Scientists brew low-calorie stout: This just doesn’t sound right to me. They claim it "has the same consistency, taste and texture as its full-bodied equivalent," but I just can’t believe that. Read on:
Normal stout has about 2g of carbohydrate and contains 32 calories per 100ml while the new version has 0.6g of carbs and 24 calories per 100ml.
Elke Arendt, a lecturer in food technology who is leading the research, said: "We modified the mashing procedure, which is part of the brewing process, by adding an enzyme which can degrade carbohydrate. We also modified our fermentation process to get a lower carbohydrate content by picking a specific yeast strain."
Arendt said the full-bodied taste that is typically lost by reducing carbohydrate content has been retained in the light stout. "The product has the same mouth feel — it isn’t watery, it tastes exactly like a normal stout," he said. "There are no drawbacks by reducing calories or carbohydrates."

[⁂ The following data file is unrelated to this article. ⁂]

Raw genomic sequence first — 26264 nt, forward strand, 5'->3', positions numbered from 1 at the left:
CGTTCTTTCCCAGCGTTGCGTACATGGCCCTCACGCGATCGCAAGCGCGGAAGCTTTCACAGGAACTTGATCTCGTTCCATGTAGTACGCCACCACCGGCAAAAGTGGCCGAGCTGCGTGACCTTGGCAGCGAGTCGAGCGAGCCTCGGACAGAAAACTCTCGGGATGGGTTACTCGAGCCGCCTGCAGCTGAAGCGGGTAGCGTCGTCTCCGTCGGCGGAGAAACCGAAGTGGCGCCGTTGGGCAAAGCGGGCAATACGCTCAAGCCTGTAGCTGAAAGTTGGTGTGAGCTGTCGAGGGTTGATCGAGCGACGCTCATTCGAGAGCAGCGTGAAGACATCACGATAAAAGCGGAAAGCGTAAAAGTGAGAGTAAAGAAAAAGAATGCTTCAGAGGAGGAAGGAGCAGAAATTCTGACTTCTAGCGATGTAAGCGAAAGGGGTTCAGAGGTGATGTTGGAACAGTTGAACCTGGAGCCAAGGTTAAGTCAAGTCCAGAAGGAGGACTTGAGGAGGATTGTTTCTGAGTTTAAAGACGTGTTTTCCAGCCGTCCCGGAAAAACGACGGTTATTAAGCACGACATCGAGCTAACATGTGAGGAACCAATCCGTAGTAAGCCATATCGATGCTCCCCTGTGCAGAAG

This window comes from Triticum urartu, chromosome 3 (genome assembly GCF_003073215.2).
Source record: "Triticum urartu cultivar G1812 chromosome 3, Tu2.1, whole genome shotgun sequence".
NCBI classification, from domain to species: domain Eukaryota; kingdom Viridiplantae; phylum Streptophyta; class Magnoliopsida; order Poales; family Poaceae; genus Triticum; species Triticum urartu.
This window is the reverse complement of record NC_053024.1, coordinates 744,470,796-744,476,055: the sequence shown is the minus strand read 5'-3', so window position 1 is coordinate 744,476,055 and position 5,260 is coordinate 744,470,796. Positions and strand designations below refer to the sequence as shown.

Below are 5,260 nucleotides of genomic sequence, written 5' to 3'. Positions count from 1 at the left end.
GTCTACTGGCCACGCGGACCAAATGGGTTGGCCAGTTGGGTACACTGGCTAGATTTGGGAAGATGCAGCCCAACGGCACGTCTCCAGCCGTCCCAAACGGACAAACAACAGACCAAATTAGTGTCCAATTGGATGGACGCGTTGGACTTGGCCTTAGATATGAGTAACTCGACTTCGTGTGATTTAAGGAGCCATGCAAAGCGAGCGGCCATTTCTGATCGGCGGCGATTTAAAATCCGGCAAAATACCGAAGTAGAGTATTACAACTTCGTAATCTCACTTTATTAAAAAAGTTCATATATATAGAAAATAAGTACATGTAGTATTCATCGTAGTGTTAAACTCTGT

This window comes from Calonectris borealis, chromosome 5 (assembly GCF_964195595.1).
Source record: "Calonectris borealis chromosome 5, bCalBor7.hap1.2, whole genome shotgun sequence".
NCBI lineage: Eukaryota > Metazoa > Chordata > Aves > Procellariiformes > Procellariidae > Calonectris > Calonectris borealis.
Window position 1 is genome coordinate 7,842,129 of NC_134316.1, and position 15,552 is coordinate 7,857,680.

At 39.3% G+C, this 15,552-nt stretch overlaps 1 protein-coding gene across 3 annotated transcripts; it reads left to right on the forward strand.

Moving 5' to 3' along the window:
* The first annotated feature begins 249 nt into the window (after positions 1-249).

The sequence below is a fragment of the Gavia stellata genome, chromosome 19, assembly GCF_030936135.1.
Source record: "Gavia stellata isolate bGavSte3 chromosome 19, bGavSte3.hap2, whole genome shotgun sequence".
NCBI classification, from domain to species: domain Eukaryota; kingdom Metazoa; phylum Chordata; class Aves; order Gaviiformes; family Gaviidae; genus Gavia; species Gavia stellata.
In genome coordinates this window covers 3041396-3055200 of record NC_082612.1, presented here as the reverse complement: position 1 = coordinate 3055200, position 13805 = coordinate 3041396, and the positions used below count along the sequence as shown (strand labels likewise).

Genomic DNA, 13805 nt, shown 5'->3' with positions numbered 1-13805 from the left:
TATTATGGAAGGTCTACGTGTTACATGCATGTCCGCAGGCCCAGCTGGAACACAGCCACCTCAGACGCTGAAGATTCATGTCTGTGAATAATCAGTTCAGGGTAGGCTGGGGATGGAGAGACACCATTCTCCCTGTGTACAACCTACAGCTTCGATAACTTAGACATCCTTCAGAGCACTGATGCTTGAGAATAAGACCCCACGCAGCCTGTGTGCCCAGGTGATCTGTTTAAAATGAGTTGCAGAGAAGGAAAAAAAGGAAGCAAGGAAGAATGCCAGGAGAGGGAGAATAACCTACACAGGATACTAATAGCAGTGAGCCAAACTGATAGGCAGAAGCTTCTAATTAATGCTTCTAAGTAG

See, when you start changing the basic chemistry of a beer, it just won’t be the same. How does this enzyme affect yeast? How does the "degraded carbohydrate" affect the beer—does it leave undigestible bits and pieces behind? Particulate matter? How does it affect the various proteins and fats that also come from the grain? Etc. etc.
Creepy. I’ll avoid it, if it ever makes it here.